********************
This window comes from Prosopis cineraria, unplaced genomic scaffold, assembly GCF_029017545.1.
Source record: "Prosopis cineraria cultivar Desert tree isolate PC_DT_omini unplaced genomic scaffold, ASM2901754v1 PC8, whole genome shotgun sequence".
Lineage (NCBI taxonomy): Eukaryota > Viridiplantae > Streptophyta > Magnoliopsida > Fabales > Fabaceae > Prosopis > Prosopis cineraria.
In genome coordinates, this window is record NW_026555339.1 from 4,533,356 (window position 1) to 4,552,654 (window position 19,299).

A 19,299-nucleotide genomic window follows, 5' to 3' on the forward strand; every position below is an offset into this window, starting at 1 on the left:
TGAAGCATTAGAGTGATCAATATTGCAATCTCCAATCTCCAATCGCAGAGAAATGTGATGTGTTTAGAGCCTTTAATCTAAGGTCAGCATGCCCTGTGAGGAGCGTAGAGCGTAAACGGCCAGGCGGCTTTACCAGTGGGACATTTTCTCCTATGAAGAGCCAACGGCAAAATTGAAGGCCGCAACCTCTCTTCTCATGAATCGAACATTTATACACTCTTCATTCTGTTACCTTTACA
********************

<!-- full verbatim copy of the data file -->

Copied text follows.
This window comes from Prosopis cineraria, unplaced genomic scaffold, assembly GCF_029017545.1.
Source record: "Prosopis cineraria cultivar Desert tree isolate PC_DT_omini unplaced genomic scaffold, ASM2901754v1 PC8, whole genome shotgun sequence".
Lineage (NCBI taxonomy): Eukaryota > Viridiplantae > Streptophyta > Magnoliopsida > Fabales > Fabaceae > Prosopis > Prosopis cineraria.
In genome coordinates, this window is record NW_026555339.1 from 4,533,356 (window position 1) to 4,552,654 (window position 19,299).

A 19,299-nucleotide genomic window follows, 5' to 3' on the forward strand; every position below is an offset into this window, starting at 1 on the left:
TGAAGCATTAGAGTGATCAATATTGCAATCTCCAATCTCCAATCGCAGAGAAATGTGATGTGTTTAGAGCCTTTAATCTAAGGTCAGCATGCCCTGTGAGGAGCGTAGAGCGTAAACGGCCAGGCGGCTTTACCAGTGGGACATTTTCTCCTATGAAGAGCCAACGGCAAAATTGAAGGCCGCAACCTCTCTTCTCATGAATCGAACATTTATACACTCTTCATTCTGTTACCTTTACA